Education week: Knowing love works is the key to overcoming fear, trauma

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Miner, founder of the non-profit Mothers Without Borders, focused her remarks on how to fill one’s heart with grace, compassion, understanding and hope, and use these feelings to overcome grief, anxiety and trauma.

Kathy Headlee Miner firmly believes that everyone in this world loves her.

“Every single human being on the planet, every one, in every country, loves me. Adores me,” she said with a smile. “And I know that I love every single person on the planet in that same way. Some have just forgotten.”

For Miner it has been a long journey of learning, including many humanitarian trips to disaster scenes, nearly two decades of running an orphanage in Zambia, and countless life lessons, but she knows one thing for sure: love works.

“There is but one problem and one solution,” she said in her Education Week presentation, quoting Marianne Williamson’s “A Return to Love.” “All problems are a deviation from love, and all solutions are a return to it.”

Miner, founder of the non-profit Mothers Without Borders, focused her remarks on how to fill one’s heart with grace, compassion, understanding and hope, and use these feelings to overcome grief, anxiety and trauma.

Each person gets to choose what to fill their heart with, she said. Part of that journey is learning to take down the protective walls that can prevent individuals from filling their own heart with bliss and magnificence. Fear-based emotions, such as frustration, guilt, hopelessness and despair, are all creations of the ego-self, or the “natural man,” and cover up the divine, love-based qualities that are within each person.

“It’s really a journey of remembering. Of coming back to who you are. Of coming back to who you were created to be,” she said.

She emphasized that happiness is a choice, and people can choose to be happy and hopeful no matter their circumstances.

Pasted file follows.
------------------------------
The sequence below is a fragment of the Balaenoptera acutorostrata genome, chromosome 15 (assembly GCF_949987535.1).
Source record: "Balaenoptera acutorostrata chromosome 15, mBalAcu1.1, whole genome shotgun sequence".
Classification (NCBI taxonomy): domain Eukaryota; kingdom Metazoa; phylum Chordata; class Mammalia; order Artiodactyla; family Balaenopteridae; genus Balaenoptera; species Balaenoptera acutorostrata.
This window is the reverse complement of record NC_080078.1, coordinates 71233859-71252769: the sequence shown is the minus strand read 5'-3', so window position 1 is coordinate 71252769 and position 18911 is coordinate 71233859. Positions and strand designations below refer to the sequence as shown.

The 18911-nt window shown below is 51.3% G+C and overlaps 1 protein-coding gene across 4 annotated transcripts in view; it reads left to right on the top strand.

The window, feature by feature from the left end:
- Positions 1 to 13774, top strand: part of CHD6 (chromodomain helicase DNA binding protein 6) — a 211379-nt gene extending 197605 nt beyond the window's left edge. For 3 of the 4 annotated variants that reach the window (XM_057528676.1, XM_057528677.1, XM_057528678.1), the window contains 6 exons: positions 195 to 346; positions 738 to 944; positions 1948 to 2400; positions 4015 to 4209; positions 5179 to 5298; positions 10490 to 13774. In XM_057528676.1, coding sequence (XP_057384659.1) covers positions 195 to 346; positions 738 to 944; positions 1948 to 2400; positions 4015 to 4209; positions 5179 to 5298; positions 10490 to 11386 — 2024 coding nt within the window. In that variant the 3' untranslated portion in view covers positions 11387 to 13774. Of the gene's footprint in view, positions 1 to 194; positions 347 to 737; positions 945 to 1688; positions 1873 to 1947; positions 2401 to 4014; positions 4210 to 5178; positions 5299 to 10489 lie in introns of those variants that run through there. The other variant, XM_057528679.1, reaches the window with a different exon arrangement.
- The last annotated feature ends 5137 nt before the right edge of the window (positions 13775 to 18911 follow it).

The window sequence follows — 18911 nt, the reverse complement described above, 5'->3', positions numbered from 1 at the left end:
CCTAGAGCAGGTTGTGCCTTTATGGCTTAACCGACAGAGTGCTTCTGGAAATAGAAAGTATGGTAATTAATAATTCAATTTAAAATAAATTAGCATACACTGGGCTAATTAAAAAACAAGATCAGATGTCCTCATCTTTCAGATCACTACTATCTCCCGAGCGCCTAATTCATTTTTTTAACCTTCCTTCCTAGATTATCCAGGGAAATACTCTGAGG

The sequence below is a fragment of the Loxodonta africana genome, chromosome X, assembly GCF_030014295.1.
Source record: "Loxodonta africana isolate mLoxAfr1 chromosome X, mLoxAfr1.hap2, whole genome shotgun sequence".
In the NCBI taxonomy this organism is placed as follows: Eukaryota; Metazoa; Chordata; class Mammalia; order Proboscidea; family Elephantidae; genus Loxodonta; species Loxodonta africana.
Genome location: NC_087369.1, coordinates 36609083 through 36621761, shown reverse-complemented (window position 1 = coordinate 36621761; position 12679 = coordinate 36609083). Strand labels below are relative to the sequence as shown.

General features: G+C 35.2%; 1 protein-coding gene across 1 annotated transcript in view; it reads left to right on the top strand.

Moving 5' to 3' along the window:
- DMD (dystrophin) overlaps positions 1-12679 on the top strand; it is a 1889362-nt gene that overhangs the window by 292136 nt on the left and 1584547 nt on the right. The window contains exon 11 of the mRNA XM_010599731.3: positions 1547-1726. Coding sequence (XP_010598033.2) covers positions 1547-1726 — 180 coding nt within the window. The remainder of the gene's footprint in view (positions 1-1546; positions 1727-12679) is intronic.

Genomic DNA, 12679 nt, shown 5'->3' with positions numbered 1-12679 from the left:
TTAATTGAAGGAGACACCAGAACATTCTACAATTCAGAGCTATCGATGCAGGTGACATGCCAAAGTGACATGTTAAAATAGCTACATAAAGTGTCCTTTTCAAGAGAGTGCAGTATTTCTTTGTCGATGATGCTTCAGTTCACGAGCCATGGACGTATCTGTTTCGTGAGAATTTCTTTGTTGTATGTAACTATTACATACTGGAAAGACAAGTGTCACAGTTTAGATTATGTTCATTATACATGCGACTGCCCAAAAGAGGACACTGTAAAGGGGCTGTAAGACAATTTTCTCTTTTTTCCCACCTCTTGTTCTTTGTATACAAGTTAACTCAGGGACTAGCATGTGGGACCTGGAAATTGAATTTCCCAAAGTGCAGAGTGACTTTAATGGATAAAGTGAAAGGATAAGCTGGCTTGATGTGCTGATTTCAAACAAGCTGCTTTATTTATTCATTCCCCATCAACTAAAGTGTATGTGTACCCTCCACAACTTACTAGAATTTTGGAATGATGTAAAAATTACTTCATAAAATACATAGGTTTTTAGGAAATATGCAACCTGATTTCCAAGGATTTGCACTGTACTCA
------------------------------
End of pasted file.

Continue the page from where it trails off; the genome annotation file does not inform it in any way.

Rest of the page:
One year in Zambia she went to visit an old friend, a 90-something-year-old woman who lived in a small concrete house and took care of several orphans. She found the woman in bed with a broken arm and several broken ribs, and proceeded to find out that she had been robbed and beaten the night before by a group of men, one of whom was her oldest son.

Miner said while the woman was calm, as an observer she was absolutely inconsolable and could not stop weeping. They sat on the porch together, Miner weeping, and the woman softly patting her arm. That’s when Miner noticed a pot of water was boiling on the stove in the yard. Seeing that there was no food in the pot, she turned to the woman’s daughter and asked, “Why on earth are you boiling water?” She knew how difficulty and costly it was to find water and fuel, and she was instantly frustrated that they would be wasting it.

Miner suggested a few steps on how to get out of a fear-based state, whether it be anger, despair, jealousy or discouragement.

But the woman’s daughter responded calmly, “Mom said, ‘If you boil the water, God will send us food.'”

Miner instantly jumped up with joy, remembering that she had brought bags of food with her to give to the family.

“(The woman) was feeling peace because of years of practicing who she authentically is among difficult circumstances,” she said. “In difficult circumstances, do I have the faith to boil the water?”

She suggested a few steps on how to get out of a fear-based state, whether it be anger, despair, jealousy or discouragement.